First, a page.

Lebanese jeweller Yeprem adds futuristic touches to latest collection

Lebanese jeweller Yeprem's new collection blends classical beauty with modern innovation, writes Divia Harilela

PUBLISHED : Thursday, 02 January, 2014, 7:11pm
UPDATED : Thursday, 02 January, 2014, 7:11pm

The world of fine jewellery has undergone a major transformation in recent years, thanks to a group of innovative designers that are charting new territory with their bold creations. Virna Chakardemian of Beirut-based label Yeprem is one of these risk takers, and this is evident as soon as you meet her.

She is hard to miss in a sculpted bustier dress by Armani, her fiery red hair adding a rock'n'roll touch. But what really catches your eye are the clusters of diamonds that wrap around her ears like a vine of flowers in full bloom.

"What we are doing is innovative, revolutionary, unique and different. We want the woman who wears Yeprem to know that she is wearing Yeprem. Our designs are definitely conversational pieces," she says.

A glance at her recent collection, which is designed exclusively for fine jewellery e-tailer Plukka, is testament to her trailblazing look. Featuring gold, diamond and pearl ear cuffs, hand jewels and rings, Yeprem's designs are more than just fancy adornments: they are wearable art.

Futuristic yet elegant, the diamond Cyborg ring is made up of three pairs of plain and diamond-set gold bands attached by chains, while the Guinevere Chainmail ring is designed for the pinky finger and comprises an alternating series of five joined gold bands accented by a flexible panel of diamond-studded chain mail covering the fingernail.

The Apostrophe earrings feature two separate designs worn as a pair. For one ear, there's a diamond cuff with a large diamond drop cluster dangling off the lobe, while the other passes through the earlobe with diamonds exploding from the back and front.

Then you have her signature hand jewels. The Cyborg palm bracelet covers the hand like modern armour with alternating ribs of gold and diamonds. On the other end of the spectrum is the Chandra I hand bracelet, which features clusters of marquis-cut diamonds that appear to float across the hand and fingers, with no visible bands or wires.

"What makes us different is that we emphasise the movement of the jewellery. You can't understand the piece on its own - you need to see it on hands or ears. It's about jewellery that moves you. It has always been part of our story from the beginning," says Chakardemian.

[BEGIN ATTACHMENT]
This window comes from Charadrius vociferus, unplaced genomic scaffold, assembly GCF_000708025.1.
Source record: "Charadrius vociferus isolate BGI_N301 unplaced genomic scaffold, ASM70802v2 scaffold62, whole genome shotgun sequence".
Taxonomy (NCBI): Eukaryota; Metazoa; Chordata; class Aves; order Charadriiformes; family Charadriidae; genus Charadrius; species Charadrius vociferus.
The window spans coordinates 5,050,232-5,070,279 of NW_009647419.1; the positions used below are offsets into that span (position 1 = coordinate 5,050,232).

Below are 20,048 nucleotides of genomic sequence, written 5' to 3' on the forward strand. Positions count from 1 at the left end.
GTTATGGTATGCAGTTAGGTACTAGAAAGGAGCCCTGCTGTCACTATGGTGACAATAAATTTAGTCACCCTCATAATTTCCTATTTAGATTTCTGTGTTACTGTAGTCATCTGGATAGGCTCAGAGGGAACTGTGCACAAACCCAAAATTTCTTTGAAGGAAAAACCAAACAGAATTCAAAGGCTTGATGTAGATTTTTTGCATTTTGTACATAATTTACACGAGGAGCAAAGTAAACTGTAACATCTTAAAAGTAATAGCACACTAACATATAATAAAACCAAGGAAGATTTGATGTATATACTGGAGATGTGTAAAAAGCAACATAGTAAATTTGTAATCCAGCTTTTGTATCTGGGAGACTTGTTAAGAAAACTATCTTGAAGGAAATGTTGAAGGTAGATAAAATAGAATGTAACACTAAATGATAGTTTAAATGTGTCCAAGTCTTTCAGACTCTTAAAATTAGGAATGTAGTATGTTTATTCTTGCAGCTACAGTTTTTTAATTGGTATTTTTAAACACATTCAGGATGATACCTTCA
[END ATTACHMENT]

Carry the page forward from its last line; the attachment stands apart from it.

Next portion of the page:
Yeprem's story goes back over 50 years. Founded in Beirut by Chakardemian's father in 1964, it started as a diamond wholesale business, but quickly earned a reputation among the style set for its unique jewels. The business took on a new dimension when Chakardemian joined in 2002, along with her two brothers, who oversee the financial side of the business.

"I initially studied interior design just to have a larger point of view in art, because it helped me create jewellery that was different. When I went into the business I knew it was important to have a style that the market had never seen. If we stayed within the classic realm, we could not compete with the rest of the world. Our style had to have an emotion, a story, a concept, a twist," she says.

Chakardemian began working on many of the designs several years ago, long before hand jewellery and ear cuffs were even in fashion. Her inspiration came from all sorts of places, including a trip to India for a wedding where the bride's henna tattoos inspired many of her designs.

What makes us different is that we emphasise the movement of the jewellery
VIRNA CHAKARDEMIAN, YEPREM

"My first creation was back at that time when I went to an Indian wedding. Of course, the look was very fashion forward for our customers but I wanted to reinterpret the concept into a classical piece as well. So while Yeprem jewellery is complex and edgy, it's still delicate and feminine. Our jewellery reflects a self-confident lady with a certain style who wants to feel unique," she says.

Naturally, bringing these designs to life was the biggest challenge for Chakardemian and her team of craftsmen, who are based in Beirut (the city is a major centre of jewellery production in the Middle East). Despite their vast years of experience, they had to ensure the designs were beautiful yet functional.

"Everything is done in-house, from the creation of the piece, to the production, to the final stage. We try several moulds to get to the final piece if it doesn't work out from the first time," she says.

Integral to Yeprem's designs is wearability and comfort. Many of the styles are made to order to ensure the best fit and feature complicated movements and hinges so they sit well on the body. And even though many of the pieces are decked out in diamonds, they are still light and flexible.

"It's hard to execute. We start with an initial idea, and then we have a design department that draws the pieces. In order to manufacture them, we have different people working on certain elements. Each line is developed by people specialised in different techniques.

"People ask if we will move production to China but it's not on the cards. We want to keep the high quality and we supervise everything. My father chooses every diamond we use on each piece," says Chakardemian.

Because of the time and attention that go into making each piece, Yeprem's production is limited in quantity. For now Yeprem is exclusive to Plukka in Asia, although Chakardemian develops new lines for particular markets.

"For each line we don't overproduce. We take the collection to one area, sell it and that's it. It's important we always challenge ourselves with the design and create something new. That's why the customer comes to us in the first place," she says.

divia.harilela@scmp.com